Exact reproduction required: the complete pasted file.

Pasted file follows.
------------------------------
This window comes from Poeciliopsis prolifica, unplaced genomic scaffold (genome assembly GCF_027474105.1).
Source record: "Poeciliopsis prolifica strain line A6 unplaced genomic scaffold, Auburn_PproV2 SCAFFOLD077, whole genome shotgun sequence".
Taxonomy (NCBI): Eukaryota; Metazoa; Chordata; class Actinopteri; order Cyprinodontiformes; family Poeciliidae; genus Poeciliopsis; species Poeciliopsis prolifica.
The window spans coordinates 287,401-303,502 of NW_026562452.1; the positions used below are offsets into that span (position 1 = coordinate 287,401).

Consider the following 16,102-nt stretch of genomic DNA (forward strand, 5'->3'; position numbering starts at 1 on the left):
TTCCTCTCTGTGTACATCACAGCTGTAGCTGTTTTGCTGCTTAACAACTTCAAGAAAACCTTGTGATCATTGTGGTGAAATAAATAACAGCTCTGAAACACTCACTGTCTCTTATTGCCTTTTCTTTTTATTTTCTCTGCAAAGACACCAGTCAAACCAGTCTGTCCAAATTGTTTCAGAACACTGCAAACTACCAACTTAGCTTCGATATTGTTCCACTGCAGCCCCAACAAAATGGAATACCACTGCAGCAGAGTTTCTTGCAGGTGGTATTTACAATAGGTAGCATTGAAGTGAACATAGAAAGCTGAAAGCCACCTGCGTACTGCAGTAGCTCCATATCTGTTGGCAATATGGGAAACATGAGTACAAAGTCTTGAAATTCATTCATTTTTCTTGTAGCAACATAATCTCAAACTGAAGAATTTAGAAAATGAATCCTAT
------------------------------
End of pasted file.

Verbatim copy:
This window comes from Poeciliopsis prolifica, unplaced genomic scaffold (genome assembly GCF_027474105.1).
Source record: "Poeciliopsis prolifica strain line A6 unplaced genomic scaffold, Auburn_PproV2 SCAFFOLD077, whole genome shotgun sequence".
Taxonomy (NCBI): Eukaryota; Metazoa; Chordata; class Actinopteri; order Cyprinodontiformes; family Poeciliidae; genus Poeciliopsis; species Poeciliopsis prolifica.
The window spans coordinates 287,401-303,502 of NW_026562452.1; the positions used below are offsets into that span (position 1 = coordinate 287,401).

Consider the following 16,102-nt stretch of genomic DNA (forward strand, 5'->3'; position numbering starts at 1 on the left):
TTCCTCTCTGTGTACATCACAGCTGTAGCTGTTTTGCTGCTTAACAACTTCAAGAAAACCTTGTGATCATTGTGGTGAAATAAATAACAGCTCTGAAACACTCACTGTCTCTTATTGCCTTTTCTTTTTATTTTCTCTGCAAAGACACCAGTCAAACCAGTCTGTCCAAATTGTTTCAGAACACTGCAAACTACCAACTTAGCTTCGATATTGTTCCACTGCAGCCCCAACAAAATGGAATACCACTGCAGCAGAGTTTCTTGCAGGTGGTATTTACAATAGGTAGCATTGAAGTGAACATAGAAAGCTGAAAGCCACCTGCGTACTGCAGTAGCTCCATATCTGTTGGCAATATGGGAAACATGAGTACAAAGTCTTGAAATTCATTCATTTTTCTTGTAGCAACATAATCTCAAACTGAAGAATTTAGAAAATGAATCCTAT